The chief economic argument for competition is that it serves as the basis of business improvement and business development. Who has not heard the common saying, "Competition is the life of trade"? Spurred on by competitors the business man seeks better sources of raw materials, better methods in production, and better markets; which in almost every case means higher quality and lower prices. Under the pressure of competition he substitutes new and better methods for old ones, and if he is to succeed, he must not only be alert to the improvements of his competitors, but also he must on his own initiative institute improvements of his own.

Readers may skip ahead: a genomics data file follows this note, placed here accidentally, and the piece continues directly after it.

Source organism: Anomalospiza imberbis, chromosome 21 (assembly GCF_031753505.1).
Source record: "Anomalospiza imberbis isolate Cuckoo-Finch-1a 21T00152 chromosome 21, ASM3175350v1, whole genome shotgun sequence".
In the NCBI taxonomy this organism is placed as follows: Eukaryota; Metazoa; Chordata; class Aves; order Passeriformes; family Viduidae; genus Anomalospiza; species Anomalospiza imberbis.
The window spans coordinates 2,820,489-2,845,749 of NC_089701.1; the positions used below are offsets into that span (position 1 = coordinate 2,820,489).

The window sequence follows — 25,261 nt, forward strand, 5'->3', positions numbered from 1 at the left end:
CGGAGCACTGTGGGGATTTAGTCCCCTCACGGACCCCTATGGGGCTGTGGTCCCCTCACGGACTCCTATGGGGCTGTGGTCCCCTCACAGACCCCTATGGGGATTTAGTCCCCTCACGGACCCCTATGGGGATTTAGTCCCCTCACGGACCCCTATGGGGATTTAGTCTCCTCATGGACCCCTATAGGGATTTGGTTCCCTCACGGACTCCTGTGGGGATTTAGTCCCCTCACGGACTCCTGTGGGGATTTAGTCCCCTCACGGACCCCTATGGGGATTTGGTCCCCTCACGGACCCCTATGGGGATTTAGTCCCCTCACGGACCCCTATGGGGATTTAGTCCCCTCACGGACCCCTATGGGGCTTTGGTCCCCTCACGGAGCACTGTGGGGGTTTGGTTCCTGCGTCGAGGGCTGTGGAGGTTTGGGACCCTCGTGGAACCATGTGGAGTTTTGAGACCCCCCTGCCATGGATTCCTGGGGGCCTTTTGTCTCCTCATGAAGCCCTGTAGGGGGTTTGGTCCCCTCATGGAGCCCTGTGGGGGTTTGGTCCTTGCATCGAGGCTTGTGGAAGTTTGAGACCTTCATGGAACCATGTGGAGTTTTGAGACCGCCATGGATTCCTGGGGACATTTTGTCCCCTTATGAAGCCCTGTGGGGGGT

The business world is literally alive with industrial improvement. Large manufacturers maintain expensive laboratories where their competitors' products as well as their own are carefully tested for excellence; where experiments are carried on with the single purpose of improvement. Railroads, too, are alive to any change that will improve their service. Competing lines fight for supremacy in the matter of speed, of comfort, and of safety. They employ high-priced engineers to study the pulling power of engines, the effect of speed on rails and roadbed, and the advantages to be gained by straightening tracks and cutting down grades. They experiment with different kinds of fuel, and with different makes of engines and cars. Even among farmers competition leads to improvement in the quality of seed, in cultivation, in stock-raising, in harvesting, and in a variety of other ways. For most of us the best examples of the influence of competition on improvement are found in the retail trade. One grocer installs a large sanitary refrigerator, another replaces his old horse-driven delivery wagons with automobile trucks, while a third makes arrangements to permit his customers to wait on themselves as far as possible. At the bottom of each change is the desire to get more business. The first has an advantage in handling perishable goods, the second cuts the expense of delivery, while the third is able to reduce his number of clerks. In the end many other grocers, unwilling to be bested by competitors, adopt these innovations. Thus in its endless round industrial improvement goes on its way stimulated by the force of competition.